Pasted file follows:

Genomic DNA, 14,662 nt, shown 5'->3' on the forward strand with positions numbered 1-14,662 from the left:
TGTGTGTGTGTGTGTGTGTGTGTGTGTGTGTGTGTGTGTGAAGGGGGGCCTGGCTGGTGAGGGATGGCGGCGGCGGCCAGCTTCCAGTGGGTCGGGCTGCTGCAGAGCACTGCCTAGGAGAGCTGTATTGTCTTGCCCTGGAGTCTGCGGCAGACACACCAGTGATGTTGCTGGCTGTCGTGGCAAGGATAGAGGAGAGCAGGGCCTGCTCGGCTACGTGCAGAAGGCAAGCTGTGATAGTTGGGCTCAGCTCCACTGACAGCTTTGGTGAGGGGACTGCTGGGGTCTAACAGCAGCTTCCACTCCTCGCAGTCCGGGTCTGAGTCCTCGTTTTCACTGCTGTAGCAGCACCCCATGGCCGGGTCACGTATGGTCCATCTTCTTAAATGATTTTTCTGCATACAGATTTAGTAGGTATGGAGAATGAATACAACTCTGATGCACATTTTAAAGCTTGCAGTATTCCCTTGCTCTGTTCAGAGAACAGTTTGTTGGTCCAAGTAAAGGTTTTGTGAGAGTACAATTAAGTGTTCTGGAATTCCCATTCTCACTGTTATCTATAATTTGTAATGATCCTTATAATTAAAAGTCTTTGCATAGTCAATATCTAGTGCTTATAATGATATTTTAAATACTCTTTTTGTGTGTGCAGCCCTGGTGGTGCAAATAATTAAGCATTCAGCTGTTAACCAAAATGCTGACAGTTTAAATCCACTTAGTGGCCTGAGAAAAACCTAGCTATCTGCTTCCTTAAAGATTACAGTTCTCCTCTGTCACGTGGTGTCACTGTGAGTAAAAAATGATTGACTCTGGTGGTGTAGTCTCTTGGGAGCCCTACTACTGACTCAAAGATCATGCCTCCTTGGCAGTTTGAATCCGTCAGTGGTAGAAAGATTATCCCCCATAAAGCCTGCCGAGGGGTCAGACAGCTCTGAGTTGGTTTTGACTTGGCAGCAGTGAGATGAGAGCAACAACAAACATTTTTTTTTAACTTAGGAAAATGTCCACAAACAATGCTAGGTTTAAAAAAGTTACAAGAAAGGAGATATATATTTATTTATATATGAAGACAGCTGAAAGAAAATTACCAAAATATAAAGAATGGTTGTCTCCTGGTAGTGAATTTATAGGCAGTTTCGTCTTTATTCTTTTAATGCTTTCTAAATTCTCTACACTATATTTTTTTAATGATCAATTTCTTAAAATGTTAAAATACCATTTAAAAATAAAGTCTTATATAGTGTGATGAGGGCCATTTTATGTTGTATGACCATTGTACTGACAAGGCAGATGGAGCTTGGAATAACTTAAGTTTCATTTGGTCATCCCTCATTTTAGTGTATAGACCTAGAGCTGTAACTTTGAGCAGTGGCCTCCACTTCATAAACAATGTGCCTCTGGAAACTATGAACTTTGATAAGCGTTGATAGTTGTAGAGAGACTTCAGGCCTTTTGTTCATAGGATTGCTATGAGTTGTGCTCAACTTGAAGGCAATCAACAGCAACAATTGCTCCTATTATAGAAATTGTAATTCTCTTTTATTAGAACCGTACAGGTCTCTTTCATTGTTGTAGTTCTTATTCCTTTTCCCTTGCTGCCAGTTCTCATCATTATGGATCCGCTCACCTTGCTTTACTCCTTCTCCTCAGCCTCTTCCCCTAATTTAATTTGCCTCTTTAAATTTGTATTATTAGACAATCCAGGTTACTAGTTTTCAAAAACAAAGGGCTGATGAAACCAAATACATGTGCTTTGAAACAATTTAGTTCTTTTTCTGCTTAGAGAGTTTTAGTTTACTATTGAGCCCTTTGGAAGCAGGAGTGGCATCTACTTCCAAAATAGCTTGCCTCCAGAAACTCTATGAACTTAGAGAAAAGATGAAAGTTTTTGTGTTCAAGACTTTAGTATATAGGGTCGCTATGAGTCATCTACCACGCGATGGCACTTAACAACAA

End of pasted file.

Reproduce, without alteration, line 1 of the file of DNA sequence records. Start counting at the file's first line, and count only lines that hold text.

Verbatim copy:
Genomic DNA, 14,662 nt, shown 5'->3' on the forward strand with positions numbered 1-14,662 from the left: